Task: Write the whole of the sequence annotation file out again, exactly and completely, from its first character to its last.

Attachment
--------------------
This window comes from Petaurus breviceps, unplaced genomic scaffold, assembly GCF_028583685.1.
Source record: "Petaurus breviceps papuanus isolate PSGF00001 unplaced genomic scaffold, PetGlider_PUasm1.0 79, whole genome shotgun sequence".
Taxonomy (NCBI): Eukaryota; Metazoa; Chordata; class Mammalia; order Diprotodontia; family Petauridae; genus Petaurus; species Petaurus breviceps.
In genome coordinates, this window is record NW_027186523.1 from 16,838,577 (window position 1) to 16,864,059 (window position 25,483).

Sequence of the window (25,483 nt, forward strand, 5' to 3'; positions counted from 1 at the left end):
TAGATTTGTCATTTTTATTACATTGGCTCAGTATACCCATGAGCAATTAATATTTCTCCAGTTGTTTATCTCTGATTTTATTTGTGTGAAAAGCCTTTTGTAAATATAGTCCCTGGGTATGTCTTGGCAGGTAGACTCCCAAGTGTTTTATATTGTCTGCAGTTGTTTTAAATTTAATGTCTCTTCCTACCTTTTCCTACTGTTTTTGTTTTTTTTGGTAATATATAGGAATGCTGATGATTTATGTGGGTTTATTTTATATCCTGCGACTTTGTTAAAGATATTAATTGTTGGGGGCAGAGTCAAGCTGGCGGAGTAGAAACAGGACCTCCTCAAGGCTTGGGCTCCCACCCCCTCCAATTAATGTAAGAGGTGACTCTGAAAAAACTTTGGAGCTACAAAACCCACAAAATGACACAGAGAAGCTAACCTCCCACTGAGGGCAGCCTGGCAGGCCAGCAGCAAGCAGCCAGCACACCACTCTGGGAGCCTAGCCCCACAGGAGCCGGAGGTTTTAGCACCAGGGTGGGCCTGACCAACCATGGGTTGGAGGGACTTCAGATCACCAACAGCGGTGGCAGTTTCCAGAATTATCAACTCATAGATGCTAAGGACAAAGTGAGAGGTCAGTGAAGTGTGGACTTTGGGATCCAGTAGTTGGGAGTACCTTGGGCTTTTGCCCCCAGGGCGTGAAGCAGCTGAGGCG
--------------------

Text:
This window comes from Petaurus breviceps, unplaced genomic scaffold, assembly GCF_028583685.1.
Source record: "Petaurus breviceps papuanus isolate PSGF00001 unplaced genomic scaffold, PetGlider_PUasm1.0 79, whole genome shotgun sequence".
Taxonomy (NCBI): Eukaryota; Metazoa; Chordata; class Mammalia; order Diprotodontia; family Petauridae; genus Petaurus; species Petaurus breviceps.
In genome coordinates, this window is record NW_027186523.1 from 16,838,577 (window position 1) to 16,864,059 (window position 25,483).

Sequence of the window (25,483 nt, forward strand, 5' to 3'; positions counted from 1 at the left end):
TAGATTTGTCATTTTTATTACATTGGCTCAGTATACCCATGAGCAATTAATATTTCTCCAGTTGTTTATCTCTGATTTTATTTGTGTGAAAAGCCTTTTGTAAATATAGTCCCTGGGTATGTCTTGGCAGGTAGACTCCCAAGTGTTTTATATTGTCTGCAGTTGTTTTAAATTTAATGTCTCTTCCTACCTTTTCCTACTGTTTTTGTTTTTTTTGGTAATATATAGGAATGCTGATGATTTATGTGGGTTTATTTTATATCCTGCGACTTTGTTAAAGATATTAATTGTTGGGGGCAGAGTCAAGCTGGCGGAGTAGAAACAGGACCTCCTCAAGGCTTGGGCTCCCACCCCCTCCAATTAATGTAAGAGGTGACTCTGAAAAAACTTTGGAGCTACAAAACCCACAAAATGACACAGAGAAGCTAACCTCCCACTGAGGGCAGCCTGGCAGGCCAGCAGCAAGCAGCCAGCACACCACTCTGGGAGCCTAGCCCCACAGGAGCCGGAGGTTTTAGCACCAGGGTGGGCCTGACCAACCATGGGTTGGAGGGACTTCAGATCACCAACAGCGGTGGCAGTTTCCAGAATTATCAACTCATAGATGCTAAGGACAAAGTGAGAGGTCAGTGAAGTGTGGACTTTGGGATCCAGTAGTTGGGAGTACCTTGGGCTTTTGCCCCCAGGGCGTGAAGCAGCTGAGGCG